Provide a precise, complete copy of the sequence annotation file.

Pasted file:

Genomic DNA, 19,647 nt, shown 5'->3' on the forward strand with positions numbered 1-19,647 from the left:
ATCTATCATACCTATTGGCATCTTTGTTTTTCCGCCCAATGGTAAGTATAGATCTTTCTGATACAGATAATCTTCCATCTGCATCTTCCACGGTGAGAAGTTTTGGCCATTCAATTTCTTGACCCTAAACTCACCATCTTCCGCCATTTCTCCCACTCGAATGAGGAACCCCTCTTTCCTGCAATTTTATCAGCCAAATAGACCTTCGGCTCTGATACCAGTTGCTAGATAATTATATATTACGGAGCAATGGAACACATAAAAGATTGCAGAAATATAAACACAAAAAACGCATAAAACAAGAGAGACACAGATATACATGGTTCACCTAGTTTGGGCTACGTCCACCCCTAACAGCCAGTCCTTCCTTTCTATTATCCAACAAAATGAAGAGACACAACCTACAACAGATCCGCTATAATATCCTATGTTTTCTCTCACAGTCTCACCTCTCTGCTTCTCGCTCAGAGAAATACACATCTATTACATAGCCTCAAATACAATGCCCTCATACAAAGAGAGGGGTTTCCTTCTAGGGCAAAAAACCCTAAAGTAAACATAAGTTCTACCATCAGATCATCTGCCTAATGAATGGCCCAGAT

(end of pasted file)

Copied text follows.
Genomic DNA, 19,647 nt, shown 5'->3' on the forward strand with positions numbered 1-19,647 from the left:
ATCTATCATACCTATTGGCATCTTTGTTTTTCCGCCCAATGGTAAGTATAGATCTTTCTGATACAGATAATCTTCCATCTGCATCTTCCACGGTGAGAAGTTTTGGCCATTCAATTTCTTGACCCTAAACTCACCATCTTCCGCCATTTCTCCCACTCGAATGAGGAACCCCTCTTTCCTGCAATTTTATCAGCCAAATAGACCTTCGGCTCTGATACCAGTTGCTAGATAATTATATATTACGGAGCAATGGAACACATAAAAGATTGCAGAAATATAAACACAAAAAACGCATAAAACAAGAGAGACACAGATATACATGGTTCACCTAGTTTGGGCTACGTCCACCCCTAACAGCCAGTCCTTCCTTTCTATTATCCAACAAAATGAAGAGACACAACCTACAACAGATCCGCTATAATATCCTATGTTTTCTCTCACAGTCTCACCTCTCTGCTTCTCGCTCAGAGAAATACACATCTATTACATAGCCTCAAATACAATGCCCTCATACAAAGAGAGGGGTTTCCTTCTAGGGCAAAAAACCCTAAAGTAAACATAAGTTCTACCATCAGATCATCTGCCTAATGAATGGCCCAGAT